Mammals acquire cholesterol by two pathways: de novo synthesis of cholesterol and cholesterol absorption. The contribution of each of these pathways in humans is roughly equivalent, and in the last several years, with the identification of proteins integral to cholesterol absorption, there is increased interest in identifying ways to regulate intestinal sterol uptake to ultimately reduce serum LDL-cholesterol levels. In previous work, we observed that the retinoid X receptor (RXR) ligand LG268 dramatically reduced cholesterol absorption in mice. Further studies revealed that this activity could be attributed to RXR's role as an obligate heterodimer partner with two nuclear orphan receptors: the liver X receptor (LXR) by regulation of ATP-binding cassette transporters ABCG5/G8;and the farnesoid X receptor (FXR) by regulation of bile acid production. In preliminary work presented here, we establish that LG268 continues to affect cholesterol absorption in a manner independent of LXR and FXR. Therefore, the long-term objective of this proposal is to elucidate the molecular mechanism(s) responsible for RXR-mediated inhibition of cholesterol absorption and identify additional means of regulating this important cholesterol acquisition pathway.
Specific Aim 1. Define the molecular mechanism of action of RXR. We will use various nuclear hormone receptor knockout mice, an intestinal explant culture system, and selective synthetic ligands to establish if RXR is acting as a homodimer, an obligate heterodimer partner, or through interaction with another transcription factor (transrepression) to reduce cholesterol absorption.
Specific Aim 2. Identify the ultimate intestinal target gene responsible for RXR-mediated inhibition of cholesterol absorption. Of all the genes evaluated thus far, only NPC1L1, a putative cholesterol transporter shows altered expression by RXR. We will use the human Caco2 cell line to interrogate the NPC1L1 promoter by cell reporter assay.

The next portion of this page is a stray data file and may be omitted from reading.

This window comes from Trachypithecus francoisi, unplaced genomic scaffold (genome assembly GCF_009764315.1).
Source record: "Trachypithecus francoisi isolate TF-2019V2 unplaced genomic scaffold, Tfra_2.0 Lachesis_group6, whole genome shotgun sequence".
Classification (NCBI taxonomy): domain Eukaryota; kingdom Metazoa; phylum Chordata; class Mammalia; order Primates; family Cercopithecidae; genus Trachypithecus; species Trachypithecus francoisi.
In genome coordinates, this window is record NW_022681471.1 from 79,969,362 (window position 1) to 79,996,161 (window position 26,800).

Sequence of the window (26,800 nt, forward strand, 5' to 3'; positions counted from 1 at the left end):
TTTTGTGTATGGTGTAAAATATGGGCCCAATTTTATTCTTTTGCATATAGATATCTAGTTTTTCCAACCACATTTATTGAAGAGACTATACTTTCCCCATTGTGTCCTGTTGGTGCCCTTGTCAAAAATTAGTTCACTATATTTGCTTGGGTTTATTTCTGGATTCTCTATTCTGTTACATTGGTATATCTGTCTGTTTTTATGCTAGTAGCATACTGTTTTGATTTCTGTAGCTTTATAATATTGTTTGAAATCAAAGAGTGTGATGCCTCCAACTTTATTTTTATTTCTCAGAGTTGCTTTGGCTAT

Specific Aim 3. Identify the RXR-regulated primary target gene that affects NPC1L1 expression. Preliminary results establish that RXR does not act directly on the NPC1L1 gene, but induces production of an intermediate responsible for NPC1L1 transcriptional regulation. We will use microarray, ChIP-on-Chip, and NPC1L1-promoter ChIP methods to define the transcriptional regulators of NPC1L1. PUBLICH

Public Health Relevance

The studies proposed in this application will reveal novel targets for cholesterol-lowering therapies to control serum LDL-cholesterol levels. Additional mechanisms to reduce the cholesterol transport protein, NPC1L1, particularly in an intestine-specific manner, may result in the development of safer drugs for the treatment of hypercholesterolemia and cholelithiasis.

National Institute of Health (NIH)
National Institute of Diabetes and Digestive and Kidney Diseases (NIDDK)
Research Project (R01)
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Integrative Nutrition and Metabolic Processes Study Section (INMP)
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Margolis, Ronald N
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University of Texas Sw Medical Center Dallas
Schools of Medicine
United States
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